Ed Kelly holds his RCMP Depot graduation photo from 1959. (Jennifer Feinberg/ The Progress)

First ever Indigenous person to join the RCMP to be honoured in B.C.

Hawk Kelly said becoming a Mountie was his dream job as a kid

Edward “Hawk” Kelly Jr. was the first Indigenous person in the history of the force to serve in the Royal Canadian Mounted Police.

Because he was the first, Kelly effectively paved the way for hundreds of police officers of First Nations ancestry who followed in his footsteps.

“I feel so humbled by all of this,” Kelly told Black Press.

Kelly will be honoured in Chilliwack at a special event on June 26.

The celebration will mark Kelly’s 80th birthday, as well as 60 years since he graduated from the RCMP Training Academy, known as “Depot” in 1959.

There are currently about 150 RCMP members across B.C. who hail from First Nations communities.

Kelly was sworn in as a member in 1958, and then completed his RCMP training at Depot in 1959, two years after he graduated from Chilliwack secondary.

“I didn’t actually know at the time that I was the first status Indian to serve,” Kelly said. “I just applied for the job that had been my dream job. I always wanted to become a Mountie.”

Nicknamed “Hawk” by his great-grandfather, Kelly said he earned the name because he had sharp eyes like a hawk.

The next day after his graduation from Depot, Kelly boarded a train and headed out to his first posting in Edmonton, to guard cell blocks, before moving on to serve as a constable in the Westblock detachment.

Kelly was an RCMP officer for about five years, in varying roles. He later served as Tzeachten First Nation Chief for two terms, worked for tribal police, and was a park ranger for BC Parks for almost 20 years.

So what made him decide to become an RCMP officer all those years ago?

It was the impressive uniform, especially the red serge, that made him want to be an officer as a child, Kelly replied. The idea that he could really “help people” right across Canada fuelled his dream of becoming a Mountie.

Kelly’s role as the “first” was little known, until it came up recently when he was contacted through Facebook by some, including an RCMP inspector, who felt his achievement should receive some formal recognition.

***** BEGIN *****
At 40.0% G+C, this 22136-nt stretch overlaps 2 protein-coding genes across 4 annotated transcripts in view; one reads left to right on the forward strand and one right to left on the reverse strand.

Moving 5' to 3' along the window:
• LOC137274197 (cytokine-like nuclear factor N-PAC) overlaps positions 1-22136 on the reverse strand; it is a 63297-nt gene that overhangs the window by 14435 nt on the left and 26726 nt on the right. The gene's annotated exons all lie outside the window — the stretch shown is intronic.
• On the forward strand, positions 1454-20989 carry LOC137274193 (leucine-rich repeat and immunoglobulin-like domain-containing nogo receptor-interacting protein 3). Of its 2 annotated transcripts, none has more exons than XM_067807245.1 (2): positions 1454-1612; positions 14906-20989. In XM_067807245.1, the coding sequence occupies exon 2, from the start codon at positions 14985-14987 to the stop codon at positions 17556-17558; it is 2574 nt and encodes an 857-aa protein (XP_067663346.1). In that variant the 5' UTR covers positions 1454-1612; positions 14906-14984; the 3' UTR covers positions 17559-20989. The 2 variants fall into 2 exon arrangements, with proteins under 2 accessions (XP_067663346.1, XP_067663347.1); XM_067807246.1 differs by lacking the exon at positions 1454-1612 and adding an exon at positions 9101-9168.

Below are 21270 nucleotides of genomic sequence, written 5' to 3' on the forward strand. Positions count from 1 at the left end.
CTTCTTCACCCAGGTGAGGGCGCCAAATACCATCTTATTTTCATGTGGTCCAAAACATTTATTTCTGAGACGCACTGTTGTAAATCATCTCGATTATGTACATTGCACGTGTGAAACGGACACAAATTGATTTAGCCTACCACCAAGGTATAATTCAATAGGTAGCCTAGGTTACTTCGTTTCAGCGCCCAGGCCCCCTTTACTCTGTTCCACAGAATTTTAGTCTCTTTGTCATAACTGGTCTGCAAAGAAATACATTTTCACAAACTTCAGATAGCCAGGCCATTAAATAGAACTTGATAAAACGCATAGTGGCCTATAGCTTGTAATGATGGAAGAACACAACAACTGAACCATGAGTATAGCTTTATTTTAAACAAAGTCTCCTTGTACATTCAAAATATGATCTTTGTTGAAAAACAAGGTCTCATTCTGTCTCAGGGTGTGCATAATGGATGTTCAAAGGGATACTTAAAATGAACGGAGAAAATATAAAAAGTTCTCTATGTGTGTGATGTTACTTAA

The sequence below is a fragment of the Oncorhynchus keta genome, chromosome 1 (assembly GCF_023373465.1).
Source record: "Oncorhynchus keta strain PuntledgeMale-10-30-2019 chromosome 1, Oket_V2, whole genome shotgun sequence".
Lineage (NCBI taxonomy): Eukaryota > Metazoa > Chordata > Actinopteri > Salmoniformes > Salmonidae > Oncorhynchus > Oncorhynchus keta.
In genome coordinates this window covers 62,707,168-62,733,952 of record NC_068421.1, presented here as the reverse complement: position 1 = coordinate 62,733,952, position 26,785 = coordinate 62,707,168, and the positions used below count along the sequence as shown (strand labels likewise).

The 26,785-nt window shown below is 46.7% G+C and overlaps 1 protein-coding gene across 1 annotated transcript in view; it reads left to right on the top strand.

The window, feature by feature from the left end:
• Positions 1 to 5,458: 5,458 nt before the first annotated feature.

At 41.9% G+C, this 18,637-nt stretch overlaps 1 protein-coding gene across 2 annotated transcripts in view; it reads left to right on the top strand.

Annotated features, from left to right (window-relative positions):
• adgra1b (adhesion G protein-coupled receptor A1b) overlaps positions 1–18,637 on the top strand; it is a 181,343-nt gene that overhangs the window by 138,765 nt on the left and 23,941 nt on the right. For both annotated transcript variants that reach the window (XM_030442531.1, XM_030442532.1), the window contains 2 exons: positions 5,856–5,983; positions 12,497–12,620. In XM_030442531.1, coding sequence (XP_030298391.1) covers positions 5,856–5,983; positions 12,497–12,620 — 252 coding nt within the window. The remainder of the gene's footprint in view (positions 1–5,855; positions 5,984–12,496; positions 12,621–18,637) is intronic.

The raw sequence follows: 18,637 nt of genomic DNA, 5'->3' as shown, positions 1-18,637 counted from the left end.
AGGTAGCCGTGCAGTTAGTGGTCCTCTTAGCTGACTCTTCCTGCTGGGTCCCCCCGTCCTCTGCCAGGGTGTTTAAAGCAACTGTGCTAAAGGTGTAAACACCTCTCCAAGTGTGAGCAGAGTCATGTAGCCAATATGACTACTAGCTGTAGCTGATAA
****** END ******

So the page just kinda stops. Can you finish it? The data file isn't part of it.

The public is invited to join members of the RCMP Indigenous Policing Services, as well as Tzeachten First Nation, and Ts’elxwéyeqw Tribe, friends and family for the special event to honour Kelly. The celebration is at Tzeachten Hall at 45855 Promontory Road on Wednesday, June 26, from 1:30 p.m. to 4 p.m. RSVP by email to theungerz@outlook.com

READ MORE: Horse rescue aided by FN policing efforts


@CHWKjourno
jfeinberg@theprogress.com

Like us on Facebook and follow us on Twitter.

 

In 1959 Ed Kelly was the first First Nations person with status to graduate from RCMP Depot and 60 years later that fact is being recognized.

Ed Kelly and some tribal police colleagues. (submitted)

Ed Kelly holds his RCMP graduation photo from Depot taken in 1959. (Jennifer Feinberg/ The Progress)

Ed ‘Hawk’ Kelly. (submitted)

Just Posted

Chiefs honour Tsilhqot’in leader wrongfully hanged in B.C. 154 years ago today

Chief Joe Alphonse says they want his remains returned to his homeland in B.C.’s Cariboo region

RCMP put down two dogs after woman attacked

The woman suffered serious injuries to her left arm, which include a broken left lower arm.

St. Timothy’s Church celebrates fully renovated kitchen with collaborative yard sale

The yard sale will be followed by an official ribbon-cutting ceremony

Hot July Nights shifts into gear for the local economy

One of the biggest events in the South Cariboo rolled through town… Continue reading

South Cariboo senior living residence announces expansion due to high demand

Carefree Manor suspects the expansion to be finished later in 2020.

Feds lowered poverty line, reducing the number of seniors in need: documents

Liberals introduced a poverty line that was below the prior low-income cutoff

B.C. woman wins record $2.1 million on casino slot machine

‘That night was so surreal … I wasn’t able to sleep or eat for the first two days,’ she said

After B.C. dad’s death, Technical Safety BC wants changes to trampoline park rules

Jay Greenwood, 46, did ‘a series of acrobatic manoeuvres prior to a fall that caused serious injury and cardiac arrest’

$900M settlement reached in class action on sexual misconduct in Canadian military

After facing criticism, the government moved to begin settlement proceedings in early 2018

Tax take stays ahead of increased B.C. government spending

Tax revenue $2.1 billion higher than budget in 2018-19

Two toddler siblings found drowned on First Nation in Alberta

The siblings were found drowned on their family’s property, according to RCMP

Rare white ravens spotted again on Vancouver Island

Nature photographer Mike Yip said mysterious birds back in Coombs area

B.C. government seeks advice on reviving Interior forest industry

Public website opens as meetings start with community leaders

Psychics, drones being used to search for missing Chilliwack woman with dementia

Drones, psychics, dogs and more have been employed to help find Grace Baranyk, 86

Most Read